Best Time to Spot Neptune This Year Is Monday Night

Neptune, the most distant planet in the solar system, is in opposition in Aquarius on August 22, but you can find it most easily starting from Capricornus.
Neptune, the most distant planet in the solar system, is in opposition in Aquarius on August 22, but you can find it most easily starting from Capricornus. (Image credit: Starry Night Software)

Neptune, the most distant planet in the solar system, just completed its first trip around the sun since its discovery in 1846 and will reach a point in its orbit called opposition on Monday (Aug. 22).

A planet is said to be in opposition when it is exactly opposite the sun in the sky. This usually means that the planet is at its closest to Earth for the year, and also appears at its brightest to observers. At these times, the planet also crosses the local meridian at midnight, and is visible all night long.

In Neptune's case, it will reach magnitude 7.8 on the scale astronomers use to measure an object's brightness in the sky. Since it's a reverse scale (the higher the number, the dimmer the object), this means Neptune will appear much to faint to be visible to the unaided eye. [Photos of Neptune, The Mysterious Blue Planet]

In binoculars or small telescope, Neptune appears as a tiny spot of blue-green; the only thing that makes it stand out from the stars behind it is its unusual color.

The sky map of Neptune here shows the location of the planet during its opposition.

How to spot Neptune

Because of its faintness, finding Neptune can be a challenge. Although it's located in Aquarius, this is a faint constellation, hard to spot especially in the city.

A better way to find it is to star-hop from neighboring Capricornus. How do you tell an astronomer from an astrologer? Astronomers call Capricorn "Capricornus" and Scorpio "Scorpius."

Although Capricornus is also a faint constellation, its stars fall into an easily recognized triangular outline. It is located just to the left of the "teapot" of Sagittarius for observers in the Northern Hemisphere. Aquarius is just to Capricornus' left, but we don’t need to go that far.

Look for the upside-down and slightly lopsided triangle of Capricornus. The left and right corners of Capricornus are marked by wide pairs of stars: Dabih and Algedi on the right, and Deneb Algiedi and Nashira on the left. These last two stars are our key to finding Neptune.

Draw an imaginary line from Nashira to Deneb Algiedi and extend it three times its length to the left. This will take you to the 4th magnitude star Iota Aquarii. Continue that same distance directly above Iota Aquarii and you will find Neptune.

According to a NASA data sheet, the average distance between Neptune and Earth during the gas giant's opposition is about 2.7 billion miles (4.3 billion kilometers).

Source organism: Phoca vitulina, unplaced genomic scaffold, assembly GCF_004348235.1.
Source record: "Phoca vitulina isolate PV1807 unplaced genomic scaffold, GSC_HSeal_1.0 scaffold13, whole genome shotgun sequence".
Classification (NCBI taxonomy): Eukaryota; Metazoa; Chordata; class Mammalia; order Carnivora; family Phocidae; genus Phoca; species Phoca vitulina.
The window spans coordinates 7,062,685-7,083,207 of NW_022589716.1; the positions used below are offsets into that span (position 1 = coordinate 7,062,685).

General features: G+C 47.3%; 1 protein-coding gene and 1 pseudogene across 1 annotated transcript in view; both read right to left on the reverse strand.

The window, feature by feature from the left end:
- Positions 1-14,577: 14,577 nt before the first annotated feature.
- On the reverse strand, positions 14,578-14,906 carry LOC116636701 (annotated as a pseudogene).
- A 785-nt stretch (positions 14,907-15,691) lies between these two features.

When not at opposition, Neptune's average distance from the sun is about 2.8 billion miles (4.5 billion kilometers), roughly 30 times the Earth-sun distance. The Earth is about 93 million miles (150 million km) from the sun.

What you may see

How will you know if you've found Neptune?

If you have a large telescope, you will see it as a tiny disk if you magnify it 200 times. Otherwise, make a careful sketch of its position among the stars, and check again another night: Neptune will have moved.

Why go to all this trouble to find tiny Neptune?

Well, with Saturn setting right after the sun and Jupiter not rising until after midnight, you may be suffering from planetary withdrawal: right now Neptune is the only game in town for planet watchers.

This article was provided to by Starry Night Education, the leader in space science curriculum solutions. Follow Starry Night on Twitter @StarryNightEdu.

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Geoff Gaherty
Starry Night Sky Columnist

Geoff Gaherty was's Night Sky columnist and in partnership with Starry Night software and a dedicated amateur astronomer who sought to share the wonders of the night sky with the world. Based in Canada, Geoff studied mathematics and physics at McGill University and earned a Ph.D. in anthropology from the University of Toronto, all while pursuing a passion for the night sky and serving as an astronomy communicator. He credited a partial solar eclipse observed in 1946 (at age 5) and his 1957 sighting of the Comet Arend-Roland as a teenager for sparking his interest in amateur astronomy. In 2008, Geoff won the Chant Medal from the Royal Astronomical Society of Canada, an award given to a Canadian amateur astronomer in recognition of their lifetime achievements. Sadly, Geoff passed away July 7, 2016 due to complications from a kidney transplant, but his legacy continues at Starry Night.